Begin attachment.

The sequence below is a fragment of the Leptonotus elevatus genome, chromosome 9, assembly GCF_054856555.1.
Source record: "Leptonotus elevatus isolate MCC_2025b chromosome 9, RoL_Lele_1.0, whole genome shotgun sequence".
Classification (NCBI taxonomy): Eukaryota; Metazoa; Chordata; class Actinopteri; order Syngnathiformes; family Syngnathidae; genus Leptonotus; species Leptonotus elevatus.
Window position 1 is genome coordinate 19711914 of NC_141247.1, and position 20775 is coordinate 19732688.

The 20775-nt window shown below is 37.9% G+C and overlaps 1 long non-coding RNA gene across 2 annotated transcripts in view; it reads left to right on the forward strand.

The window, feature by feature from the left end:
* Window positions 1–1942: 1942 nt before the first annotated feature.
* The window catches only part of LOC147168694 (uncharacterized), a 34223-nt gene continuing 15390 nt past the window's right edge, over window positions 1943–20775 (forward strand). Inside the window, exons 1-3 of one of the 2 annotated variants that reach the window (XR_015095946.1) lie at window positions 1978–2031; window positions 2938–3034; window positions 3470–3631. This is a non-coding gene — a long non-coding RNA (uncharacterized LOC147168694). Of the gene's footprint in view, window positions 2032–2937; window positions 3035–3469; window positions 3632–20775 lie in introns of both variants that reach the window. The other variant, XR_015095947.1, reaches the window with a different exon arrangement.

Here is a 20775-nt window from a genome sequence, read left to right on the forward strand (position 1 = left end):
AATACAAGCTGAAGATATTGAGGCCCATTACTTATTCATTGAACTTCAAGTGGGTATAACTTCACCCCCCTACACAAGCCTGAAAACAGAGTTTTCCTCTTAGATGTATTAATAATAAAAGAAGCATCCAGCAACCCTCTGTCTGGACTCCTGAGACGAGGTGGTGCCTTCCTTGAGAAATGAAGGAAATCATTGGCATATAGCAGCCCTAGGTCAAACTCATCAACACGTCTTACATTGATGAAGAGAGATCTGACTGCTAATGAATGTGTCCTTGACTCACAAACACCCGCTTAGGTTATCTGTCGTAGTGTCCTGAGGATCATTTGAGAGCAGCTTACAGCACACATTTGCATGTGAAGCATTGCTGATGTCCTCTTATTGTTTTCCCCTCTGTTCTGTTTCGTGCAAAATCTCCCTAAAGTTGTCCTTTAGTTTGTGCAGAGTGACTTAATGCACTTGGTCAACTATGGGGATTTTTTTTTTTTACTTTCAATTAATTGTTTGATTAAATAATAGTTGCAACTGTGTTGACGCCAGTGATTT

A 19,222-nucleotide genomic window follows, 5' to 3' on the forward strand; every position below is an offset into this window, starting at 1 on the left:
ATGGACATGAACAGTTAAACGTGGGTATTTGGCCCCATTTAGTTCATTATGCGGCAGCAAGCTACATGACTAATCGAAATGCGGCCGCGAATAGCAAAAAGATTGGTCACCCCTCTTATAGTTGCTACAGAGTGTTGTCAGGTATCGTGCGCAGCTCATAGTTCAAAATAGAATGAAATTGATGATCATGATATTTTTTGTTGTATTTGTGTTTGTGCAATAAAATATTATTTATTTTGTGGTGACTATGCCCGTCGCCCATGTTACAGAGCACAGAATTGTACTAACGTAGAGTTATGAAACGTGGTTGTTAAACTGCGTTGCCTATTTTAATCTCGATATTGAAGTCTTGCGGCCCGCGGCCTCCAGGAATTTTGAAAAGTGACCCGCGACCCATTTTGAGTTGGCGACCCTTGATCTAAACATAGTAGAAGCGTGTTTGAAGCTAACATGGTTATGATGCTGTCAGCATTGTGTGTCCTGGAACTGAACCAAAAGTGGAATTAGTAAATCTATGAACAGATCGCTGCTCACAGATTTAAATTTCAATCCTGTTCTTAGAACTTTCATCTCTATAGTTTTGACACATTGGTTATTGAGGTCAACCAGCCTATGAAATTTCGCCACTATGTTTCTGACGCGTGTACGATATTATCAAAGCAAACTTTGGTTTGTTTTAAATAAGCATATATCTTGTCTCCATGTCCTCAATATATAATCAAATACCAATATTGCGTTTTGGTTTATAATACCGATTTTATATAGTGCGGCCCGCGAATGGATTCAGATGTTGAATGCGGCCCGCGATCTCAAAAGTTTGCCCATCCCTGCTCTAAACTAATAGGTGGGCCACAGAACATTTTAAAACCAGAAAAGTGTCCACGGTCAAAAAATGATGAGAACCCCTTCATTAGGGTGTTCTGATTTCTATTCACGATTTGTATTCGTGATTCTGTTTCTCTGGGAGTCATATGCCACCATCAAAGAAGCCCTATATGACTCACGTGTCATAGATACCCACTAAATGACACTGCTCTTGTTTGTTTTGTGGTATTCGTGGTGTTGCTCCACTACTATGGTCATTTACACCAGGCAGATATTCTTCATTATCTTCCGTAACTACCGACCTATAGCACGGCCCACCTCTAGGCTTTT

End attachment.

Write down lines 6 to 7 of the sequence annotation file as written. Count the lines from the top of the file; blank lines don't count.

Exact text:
The window, feature by feature from the left end:
* Window positions 1–1942: 1942 nt before the first annotated feature.